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Media Library Optimisation: The Importance of Decent Images

Missing image

Selling wonderful products to your customers is easy with the right words – nobody disputes the value of good copy, especially in the SEO world. But good images, they say, can be worth a thousand words… and this is no less true in marketing.

Sadly – all too often – websites undersell their products by using bad, too few or (worst of all) no images at all. Without a compelling visual statement, how can you expect your customers to buy your product? 

In this article I want to explore some of the reasons why businesses neglect their media libraries as well as providing some tips on how to make the most of your photos and hopefully help get those product pages selling again!

Amazon: A Prime Example

Okay, a dumb example, but… imagine going to to buy some shoes or something. Now, imagine there was no product photo – something probably unheard of on Amazon, right? 

What would your reaction be?

  • How would you know these were the right shoes you were after? 
  • Would you trust Amazon, or the third party provider to deliver the right item? 
  • How many of these shoes do you think would sell compared to another product which did have photos?
  • If the product had 2, or more photos would you get a better understanding of how the shoes looked, or functioned?

I think you know the answers…

Imagining Amazon website without images

It happens more than you think

It’s a question I don’t relish asking a new client, because if you’ve looked at their current site, then you likely already know the answer. Still, I ask it:

“Do you have decent photographs of your products/services”.

Because in small-to-medium businesses, the answer all too often is “No”. Which can make a new website build, or promoting their current one, difficult. The reasons vary:

  • Time: Nobody in the company has the time to find or take photos, or it’s “not their job” to do so.
  • Quality: The photos they currently have are old or low resolution and they worry any new photos will be of a poor quality too.
  • Technical: They don’t know what (or have never heard of) size, resolution or compression or how to edit and crop images for websites.
  • Expensive: They think a professional photographer will be expensive, and stock photos are even more expensive (and often crappy, or cheesy).

Often, the idea of building up a media library is deemed an afterthought, or on a long “to-do” list. By changing this mindset, and gradually building up a bank of photos, you’ll increase the chances of your customers making that purchase. 

In fact, a recent study by eBay showed that:

  • Adding product photos increased the buyer’s attention, trust and conversion rates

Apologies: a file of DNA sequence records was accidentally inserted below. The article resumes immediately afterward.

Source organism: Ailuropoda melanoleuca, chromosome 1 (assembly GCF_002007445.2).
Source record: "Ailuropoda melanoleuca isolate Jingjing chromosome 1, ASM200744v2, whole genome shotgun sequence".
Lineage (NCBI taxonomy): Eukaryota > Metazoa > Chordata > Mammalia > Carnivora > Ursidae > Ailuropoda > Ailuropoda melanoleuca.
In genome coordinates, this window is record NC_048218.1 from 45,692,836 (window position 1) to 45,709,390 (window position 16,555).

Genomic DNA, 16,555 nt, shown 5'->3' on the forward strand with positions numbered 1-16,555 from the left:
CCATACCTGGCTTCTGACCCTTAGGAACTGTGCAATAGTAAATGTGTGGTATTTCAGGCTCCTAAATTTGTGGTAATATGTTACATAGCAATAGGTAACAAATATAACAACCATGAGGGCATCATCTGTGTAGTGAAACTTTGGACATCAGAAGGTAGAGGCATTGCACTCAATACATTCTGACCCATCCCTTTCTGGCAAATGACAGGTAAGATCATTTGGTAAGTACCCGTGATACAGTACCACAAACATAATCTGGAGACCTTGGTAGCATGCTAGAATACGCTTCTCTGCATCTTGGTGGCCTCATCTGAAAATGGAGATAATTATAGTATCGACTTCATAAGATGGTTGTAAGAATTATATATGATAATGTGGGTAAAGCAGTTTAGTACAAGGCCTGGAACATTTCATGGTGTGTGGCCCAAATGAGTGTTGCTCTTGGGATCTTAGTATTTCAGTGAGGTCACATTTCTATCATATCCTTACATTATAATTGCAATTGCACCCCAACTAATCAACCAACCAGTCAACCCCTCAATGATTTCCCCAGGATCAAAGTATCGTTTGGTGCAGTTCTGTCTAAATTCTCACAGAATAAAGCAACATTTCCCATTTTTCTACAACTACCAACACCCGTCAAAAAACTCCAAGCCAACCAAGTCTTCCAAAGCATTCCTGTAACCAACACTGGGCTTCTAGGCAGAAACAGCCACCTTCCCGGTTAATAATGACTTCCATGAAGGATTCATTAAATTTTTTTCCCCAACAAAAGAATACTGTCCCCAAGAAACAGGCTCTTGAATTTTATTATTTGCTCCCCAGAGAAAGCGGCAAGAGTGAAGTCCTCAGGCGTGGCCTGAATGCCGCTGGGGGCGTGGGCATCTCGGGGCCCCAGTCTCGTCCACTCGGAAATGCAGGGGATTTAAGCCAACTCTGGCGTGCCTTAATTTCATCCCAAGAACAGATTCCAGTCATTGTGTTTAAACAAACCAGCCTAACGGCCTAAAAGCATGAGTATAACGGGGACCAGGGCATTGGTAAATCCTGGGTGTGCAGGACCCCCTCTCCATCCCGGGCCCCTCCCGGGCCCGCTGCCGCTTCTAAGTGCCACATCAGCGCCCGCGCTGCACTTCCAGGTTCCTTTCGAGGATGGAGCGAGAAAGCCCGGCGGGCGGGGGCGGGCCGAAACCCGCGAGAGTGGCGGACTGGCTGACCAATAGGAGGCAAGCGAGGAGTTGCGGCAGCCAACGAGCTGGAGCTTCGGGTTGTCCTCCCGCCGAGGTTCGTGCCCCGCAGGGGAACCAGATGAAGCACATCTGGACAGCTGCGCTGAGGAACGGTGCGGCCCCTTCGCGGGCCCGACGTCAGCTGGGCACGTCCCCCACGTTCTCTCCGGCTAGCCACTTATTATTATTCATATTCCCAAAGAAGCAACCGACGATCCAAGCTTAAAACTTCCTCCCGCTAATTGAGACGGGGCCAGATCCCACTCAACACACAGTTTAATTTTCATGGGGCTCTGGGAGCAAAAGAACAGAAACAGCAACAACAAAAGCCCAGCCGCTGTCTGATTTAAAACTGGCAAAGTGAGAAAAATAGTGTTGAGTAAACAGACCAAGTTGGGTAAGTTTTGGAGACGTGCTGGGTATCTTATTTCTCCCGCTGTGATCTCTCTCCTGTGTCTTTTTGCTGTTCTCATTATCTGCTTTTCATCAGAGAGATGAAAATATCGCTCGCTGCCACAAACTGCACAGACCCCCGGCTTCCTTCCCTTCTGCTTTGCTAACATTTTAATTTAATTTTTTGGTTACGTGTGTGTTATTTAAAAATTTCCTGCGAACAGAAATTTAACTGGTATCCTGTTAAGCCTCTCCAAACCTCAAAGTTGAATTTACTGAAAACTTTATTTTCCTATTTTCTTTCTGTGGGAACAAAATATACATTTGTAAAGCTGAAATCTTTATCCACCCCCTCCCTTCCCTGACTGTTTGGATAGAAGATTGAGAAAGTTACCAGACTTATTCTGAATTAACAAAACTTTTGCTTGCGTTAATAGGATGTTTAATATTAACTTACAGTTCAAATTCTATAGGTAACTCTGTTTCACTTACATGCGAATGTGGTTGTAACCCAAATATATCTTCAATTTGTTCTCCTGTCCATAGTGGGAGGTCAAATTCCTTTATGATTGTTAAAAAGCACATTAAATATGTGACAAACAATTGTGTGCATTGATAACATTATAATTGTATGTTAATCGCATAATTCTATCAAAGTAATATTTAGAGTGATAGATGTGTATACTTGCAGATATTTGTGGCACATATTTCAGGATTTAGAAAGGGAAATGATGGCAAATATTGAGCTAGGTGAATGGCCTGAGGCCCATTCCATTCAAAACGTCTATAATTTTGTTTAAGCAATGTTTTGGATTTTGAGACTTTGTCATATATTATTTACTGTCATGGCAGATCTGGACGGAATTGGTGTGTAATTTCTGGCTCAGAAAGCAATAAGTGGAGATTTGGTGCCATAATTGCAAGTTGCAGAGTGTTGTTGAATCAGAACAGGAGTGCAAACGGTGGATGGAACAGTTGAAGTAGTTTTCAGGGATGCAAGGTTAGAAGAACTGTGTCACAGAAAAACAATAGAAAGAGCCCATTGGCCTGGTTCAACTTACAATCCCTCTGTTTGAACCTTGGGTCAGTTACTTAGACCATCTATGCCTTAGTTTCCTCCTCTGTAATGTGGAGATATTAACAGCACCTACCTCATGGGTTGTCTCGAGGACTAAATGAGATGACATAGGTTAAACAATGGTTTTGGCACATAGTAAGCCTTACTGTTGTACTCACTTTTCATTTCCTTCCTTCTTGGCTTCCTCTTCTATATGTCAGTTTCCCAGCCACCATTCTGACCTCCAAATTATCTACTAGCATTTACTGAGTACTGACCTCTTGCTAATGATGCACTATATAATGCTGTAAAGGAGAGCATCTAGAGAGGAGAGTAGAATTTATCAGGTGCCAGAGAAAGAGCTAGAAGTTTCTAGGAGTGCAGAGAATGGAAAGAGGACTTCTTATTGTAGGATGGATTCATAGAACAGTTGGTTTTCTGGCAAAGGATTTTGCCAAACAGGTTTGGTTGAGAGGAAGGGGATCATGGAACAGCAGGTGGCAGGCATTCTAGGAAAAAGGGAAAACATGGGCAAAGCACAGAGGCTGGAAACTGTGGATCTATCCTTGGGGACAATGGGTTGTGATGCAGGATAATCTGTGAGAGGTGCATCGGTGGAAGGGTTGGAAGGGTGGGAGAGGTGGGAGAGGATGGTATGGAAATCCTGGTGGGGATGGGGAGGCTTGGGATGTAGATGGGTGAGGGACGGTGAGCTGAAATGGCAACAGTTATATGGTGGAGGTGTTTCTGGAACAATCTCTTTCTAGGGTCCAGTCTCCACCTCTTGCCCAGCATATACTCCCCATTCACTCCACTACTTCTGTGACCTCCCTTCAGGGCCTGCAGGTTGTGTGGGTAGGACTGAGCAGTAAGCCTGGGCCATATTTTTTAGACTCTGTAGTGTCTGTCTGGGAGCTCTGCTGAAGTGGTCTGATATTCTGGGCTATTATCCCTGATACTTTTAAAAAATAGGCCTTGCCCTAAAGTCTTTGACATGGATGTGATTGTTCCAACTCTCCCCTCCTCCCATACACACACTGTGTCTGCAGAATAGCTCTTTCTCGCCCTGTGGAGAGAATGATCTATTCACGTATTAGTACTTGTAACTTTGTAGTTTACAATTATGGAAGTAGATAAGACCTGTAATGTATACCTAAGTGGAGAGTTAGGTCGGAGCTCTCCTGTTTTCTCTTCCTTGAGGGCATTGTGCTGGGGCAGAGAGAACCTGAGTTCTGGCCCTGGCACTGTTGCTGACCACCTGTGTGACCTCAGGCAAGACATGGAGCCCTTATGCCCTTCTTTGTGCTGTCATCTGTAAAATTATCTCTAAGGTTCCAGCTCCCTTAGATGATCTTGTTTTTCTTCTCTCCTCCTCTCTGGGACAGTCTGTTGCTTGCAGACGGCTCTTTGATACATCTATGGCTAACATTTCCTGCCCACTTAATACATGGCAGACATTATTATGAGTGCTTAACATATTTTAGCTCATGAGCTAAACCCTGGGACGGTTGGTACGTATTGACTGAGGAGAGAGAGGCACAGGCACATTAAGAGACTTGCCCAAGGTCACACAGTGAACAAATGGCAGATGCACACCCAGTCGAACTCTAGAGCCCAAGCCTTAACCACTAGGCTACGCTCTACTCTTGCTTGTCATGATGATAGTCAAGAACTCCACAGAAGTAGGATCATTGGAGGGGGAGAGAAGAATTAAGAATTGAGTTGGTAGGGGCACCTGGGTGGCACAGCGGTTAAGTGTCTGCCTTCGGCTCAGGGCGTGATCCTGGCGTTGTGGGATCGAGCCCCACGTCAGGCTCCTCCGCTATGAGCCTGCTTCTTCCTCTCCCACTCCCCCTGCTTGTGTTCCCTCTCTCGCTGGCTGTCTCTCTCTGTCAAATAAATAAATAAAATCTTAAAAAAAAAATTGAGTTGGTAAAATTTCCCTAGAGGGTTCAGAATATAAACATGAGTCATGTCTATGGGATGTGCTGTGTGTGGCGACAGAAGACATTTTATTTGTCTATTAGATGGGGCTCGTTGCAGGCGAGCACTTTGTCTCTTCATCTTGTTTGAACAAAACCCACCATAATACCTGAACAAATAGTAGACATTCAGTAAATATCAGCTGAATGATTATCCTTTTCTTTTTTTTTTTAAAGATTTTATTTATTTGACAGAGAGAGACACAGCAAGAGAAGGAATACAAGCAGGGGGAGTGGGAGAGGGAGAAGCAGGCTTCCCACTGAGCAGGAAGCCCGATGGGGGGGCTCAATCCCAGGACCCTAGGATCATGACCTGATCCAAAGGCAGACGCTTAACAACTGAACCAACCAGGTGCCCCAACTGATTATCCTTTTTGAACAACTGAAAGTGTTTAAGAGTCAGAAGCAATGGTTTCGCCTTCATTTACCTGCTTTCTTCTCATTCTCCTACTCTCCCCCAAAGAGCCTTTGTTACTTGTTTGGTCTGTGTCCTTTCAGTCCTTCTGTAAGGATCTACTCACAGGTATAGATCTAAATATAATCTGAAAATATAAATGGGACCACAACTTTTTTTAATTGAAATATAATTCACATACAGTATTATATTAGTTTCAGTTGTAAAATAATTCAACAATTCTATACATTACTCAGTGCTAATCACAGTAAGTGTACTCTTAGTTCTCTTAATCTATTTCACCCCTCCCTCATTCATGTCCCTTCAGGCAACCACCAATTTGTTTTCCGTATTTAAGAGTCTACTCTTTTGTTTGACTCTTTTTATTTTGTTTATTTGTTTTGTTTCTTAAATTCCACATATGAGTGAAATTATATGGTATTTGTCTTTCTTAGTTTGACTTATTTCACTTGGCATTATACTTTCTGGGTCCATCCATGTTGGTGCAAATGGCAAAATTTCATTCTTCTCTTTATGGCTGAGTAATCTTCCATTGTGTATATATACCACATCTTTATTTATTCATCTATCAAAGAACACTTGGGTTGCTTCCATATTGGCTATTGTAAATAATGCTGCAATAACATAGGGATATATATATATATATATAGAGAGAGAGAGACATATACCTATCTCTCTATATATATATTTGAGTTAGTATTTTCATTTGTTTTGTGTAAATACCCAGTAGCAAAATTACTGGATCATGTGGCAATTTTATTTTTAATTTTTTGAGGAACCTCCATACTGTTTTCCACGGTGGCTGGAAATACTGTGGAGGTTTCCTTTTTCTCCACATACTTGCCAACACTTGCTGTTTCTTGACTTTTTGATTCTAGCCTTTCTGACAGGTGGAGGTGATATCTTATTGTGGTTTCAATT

• Having even a single image (compared to none at all) doubled the chance of a sale.
  • As the number of photos increases, the probability of a sale increased.

So, Let’s dispel those myths:

Time: “Nobody in our company has the time to find, or take photos”

The idea of building a media library from scratch can be daunting. If you sell thousands of products then of course, it’s going to take a lot of time. But creating a cache of images doesn’t have to happen in one sitting – and rarely does. 

Make it your routine to take a few photos a day, or week, and upload them to your site – it takes just a few minutes. As the weeks go by you’ll find you have a sizable library of images.

Actionable steps: 

  • Set up a clean, well-lit area on a desk in your office.
  • Photograph 1-3 products a day, or choose a quiet day of the week to take a few more snaps.
A dity burger with a fly on it

Quality: “The photos we take are going to look bad”

The word I used in the title was “decent” – that doesn’t necessarily mean “great” images. When you’re starting from scratch and you’ve seen the panicked look from your client, it helps to be a realist.

Remember the eBay study I mentioned earlier? Just a single image DOUBLES your chance of a sale. That means getting a decent, useful photo on there is important. Sure, quality helps, but having no images is WORSE. In fact, it’s really shouldn’t be an option.

Actionable steps: 

Technical: “What resolution do I use, and how do I crop photos?”

What resolution is best for a website? Of course the answer is… “it depends”. But there are a few options:

16:9 or Full HD, that is 1920 pixels wide x 1080 pixels high, or an aspect ratio of 16:9 – like your television. It’s basically the size and shape of your monitor, so it should be the highest quality you need for most products.

1:1 or Square. Often 16:9 doesn’t lend itself well to product shots on mobile where a product and a title might want to appear on the same screen. This is where square photos work better. Square is also the favoured aspect ratio for social media photos. A size of 1920 x 1920, or 1080px x 1080px should be more than enough.

aspect ratio examples